Interview with Girls Who Choose God Author Bethany Brady Spalding

Girls Who Choose God: Stories of Courageous Women from the BibleA little over a year ago Deseret Book released Girls Who Choose God: Stories of Courageous Women from the Bible.  I reviewed it here.  Now, authors McArthur Krishna and Bethany Spalding have published a second book, Girls Who Choose God: Stories of Strong Women from the Book of Mormon.  I asked Bethany to tell us about the process of writing these books.


Tell us about where the idea for a book about women in scripture came from.

GIRLS WHO CHOOSE GOD: STORIES OF STRONG WOMEN FROM THE BOOK OF MORMONWhen my oldest daughter, Simone, was almost three years old, we were reading through a book of scripture stories together. At the end of the book, she looked up at me with puzzled eyes and said, “Mom, where are all of the stories about the girls?” Her question struck me.  I don’t think my mom had ever asked that question.  I didn’t think to ask that question until I was in my thirties.  But here, my daughter who was not yet three was already asking the gender question.  At such a young age she could already see that she wasn’t reflected in those stories.  She could already recognize the discrepancy.  It was then that I knew that Simone’s generation was different and that they would demand and deserve a new approach to teaching the gospel.  It couldn’t be boy-centric anymore.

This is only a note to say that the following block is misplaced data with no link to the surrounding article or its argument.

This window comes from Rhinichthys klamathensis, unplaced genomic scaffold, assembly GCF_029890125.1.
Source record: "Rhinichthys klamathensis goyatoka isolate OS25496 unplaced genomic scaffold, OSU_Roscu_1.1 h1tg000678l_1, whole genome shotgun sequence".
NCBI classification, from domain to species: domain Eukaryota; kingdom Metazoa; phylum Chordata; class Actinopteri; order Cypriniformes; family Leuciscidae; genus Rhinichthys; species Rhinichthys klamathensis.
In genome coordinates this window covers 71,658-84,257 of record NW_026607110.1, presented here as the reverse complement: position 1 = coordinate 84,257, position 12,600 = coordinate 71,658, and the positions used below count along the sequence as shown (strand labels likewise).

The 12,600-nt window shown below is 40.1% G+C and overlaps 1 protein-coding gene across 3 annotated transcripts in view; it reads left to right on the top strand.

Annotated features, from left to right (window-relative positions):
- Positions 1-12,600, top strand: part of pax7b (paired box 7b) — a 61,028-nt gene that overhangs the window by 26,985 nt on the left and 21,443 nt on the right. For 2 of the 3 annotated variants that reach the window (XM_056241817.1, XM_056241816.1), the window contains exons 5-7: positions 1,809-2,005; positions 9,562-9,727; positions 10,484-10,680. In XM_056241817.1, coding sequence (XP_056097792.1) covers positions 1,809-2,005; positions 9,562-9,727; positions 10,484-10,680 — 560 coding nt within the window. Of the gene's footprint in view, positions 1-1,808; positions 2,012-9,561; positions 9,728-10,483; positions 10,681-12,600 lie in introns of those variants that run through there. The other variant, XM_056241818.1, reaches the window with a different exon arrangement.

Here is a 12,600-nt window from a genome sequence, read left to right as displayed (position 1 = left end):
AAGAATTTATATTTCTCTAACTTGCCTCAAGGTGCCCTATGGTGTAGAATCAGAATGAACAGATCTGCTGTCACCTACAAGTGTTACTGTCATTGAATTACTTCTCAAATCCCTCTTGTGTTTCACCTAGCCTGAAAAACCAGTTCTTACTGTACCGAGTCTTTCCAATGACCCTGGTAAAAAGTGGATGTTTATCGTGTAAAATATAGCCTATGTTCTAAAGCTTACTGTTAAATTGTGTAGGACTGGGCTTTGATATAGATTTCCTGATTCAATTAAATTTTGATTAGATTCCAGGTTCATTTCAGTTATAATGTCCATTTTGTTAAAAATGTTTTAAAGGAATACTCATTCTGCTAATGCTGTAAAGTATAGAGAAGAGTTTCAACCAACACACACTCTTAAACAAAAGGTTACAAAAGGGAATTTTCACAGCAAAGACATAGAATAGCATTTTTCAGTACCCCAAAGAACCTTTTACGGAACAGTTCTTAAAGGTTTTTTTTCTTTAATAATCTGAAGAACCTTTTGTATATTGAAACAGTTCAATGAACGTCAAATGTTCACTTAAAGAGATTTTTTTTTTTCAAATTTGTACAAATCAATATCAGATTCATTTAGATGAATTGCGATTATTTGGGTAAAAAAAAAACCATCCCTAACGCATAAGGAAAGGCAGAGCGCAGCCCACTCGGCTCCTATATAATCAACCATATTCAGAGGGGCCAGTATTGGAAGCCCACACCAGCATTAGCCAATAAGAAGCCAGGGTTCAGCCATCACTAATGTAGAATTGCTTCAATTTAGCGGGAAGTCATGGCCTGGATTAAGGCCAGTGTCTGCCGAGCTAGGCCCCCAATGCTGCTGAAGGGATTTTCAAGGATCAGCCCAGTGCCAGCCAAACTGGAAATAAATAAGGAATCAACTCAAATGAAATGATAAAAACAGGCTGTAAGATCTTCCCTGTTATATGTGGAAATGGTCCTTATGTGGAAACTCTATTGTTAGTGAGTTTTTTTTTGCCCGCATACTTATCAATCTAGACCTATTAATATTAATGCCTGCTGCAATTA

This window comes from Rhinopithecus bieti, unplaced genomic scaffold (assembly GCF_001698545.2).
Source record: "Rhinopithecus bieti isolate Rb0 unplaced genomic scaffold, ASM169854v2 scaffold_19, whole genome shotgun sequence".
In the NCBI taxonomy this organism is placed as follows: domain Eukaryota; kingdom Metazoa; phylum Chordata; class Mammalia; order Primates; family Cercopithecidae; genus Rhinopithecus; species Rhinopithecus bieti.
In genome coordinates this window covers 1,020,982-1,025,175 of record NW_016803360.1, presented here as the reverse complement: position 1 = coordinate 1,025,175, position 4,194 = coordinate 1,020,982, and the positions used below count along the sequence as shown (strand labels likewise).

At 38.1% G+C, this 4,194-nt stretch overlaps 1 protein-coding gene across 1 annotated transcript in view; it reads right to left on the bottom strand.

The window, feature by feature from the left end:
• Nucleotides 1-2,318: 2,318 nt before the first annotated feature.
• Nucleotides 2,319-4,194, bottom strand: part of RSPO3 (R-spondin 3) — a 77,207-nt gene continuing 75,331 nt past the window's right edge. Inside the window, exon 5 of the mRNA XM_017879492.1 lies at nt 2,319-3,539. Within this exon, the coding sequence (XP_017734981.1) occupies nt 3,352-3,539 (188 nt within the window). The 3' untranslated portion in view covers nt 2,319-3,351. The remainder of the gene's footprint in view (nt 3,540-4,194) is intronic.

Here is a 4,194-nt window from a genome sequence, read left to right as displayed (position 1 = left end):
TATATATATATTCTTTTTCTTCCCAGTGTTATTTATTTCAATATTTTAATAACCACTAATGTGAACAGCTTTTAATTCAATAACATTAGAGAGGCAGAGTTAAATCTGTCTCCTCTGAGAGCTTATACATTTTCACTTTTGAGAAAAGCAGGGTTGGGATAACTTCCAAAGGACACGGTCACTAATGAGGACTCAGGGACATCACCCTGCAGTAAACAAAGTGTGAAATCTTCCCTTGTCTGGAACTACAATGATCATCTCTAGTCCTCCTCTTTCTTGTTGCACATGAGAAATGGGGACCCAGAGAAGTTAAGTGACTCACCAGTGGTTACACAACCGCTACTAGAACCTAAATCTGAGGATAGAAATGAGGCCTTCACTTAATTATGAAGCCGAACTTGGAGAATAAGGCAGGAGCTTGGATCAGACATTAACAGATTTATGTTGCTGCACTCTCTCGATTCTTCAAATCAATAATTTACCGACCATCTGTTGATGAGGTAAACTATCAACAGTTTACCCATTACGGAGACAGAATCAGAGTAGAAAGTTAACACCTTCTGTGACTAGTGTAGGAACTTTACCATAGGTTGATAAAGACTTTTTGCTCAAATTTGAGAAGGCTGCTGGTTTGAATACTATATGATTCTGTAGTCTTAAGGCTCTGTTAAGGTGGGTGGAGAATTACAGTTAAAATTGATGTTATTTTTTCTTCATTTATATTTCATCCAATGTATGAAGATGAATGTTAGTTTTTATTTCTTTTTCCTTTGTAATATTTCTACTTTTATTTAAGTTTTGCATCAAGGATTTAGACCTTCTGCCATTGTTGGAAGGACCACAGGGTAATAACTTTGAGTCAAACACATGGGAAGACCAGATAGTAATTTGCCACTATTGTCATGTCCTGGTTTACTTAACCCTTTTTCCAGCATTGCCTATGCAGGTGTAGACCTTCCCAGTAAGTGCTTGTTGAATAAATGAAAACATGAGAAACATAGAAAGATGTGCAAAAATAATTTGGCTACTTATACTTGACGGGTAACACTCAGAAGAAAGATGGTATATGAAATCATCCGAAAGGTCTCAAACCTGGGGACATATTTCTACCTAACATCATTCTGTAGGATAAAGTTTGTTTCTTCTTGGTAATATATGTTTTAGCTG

Now I am not a writer, and I am not a scriptorian. But I am a mom, and I am a believer in change.  So when I couldn’t find an adequate book about women in the scriptures, I decided to write one.


How much time passed between that initial spark and publication?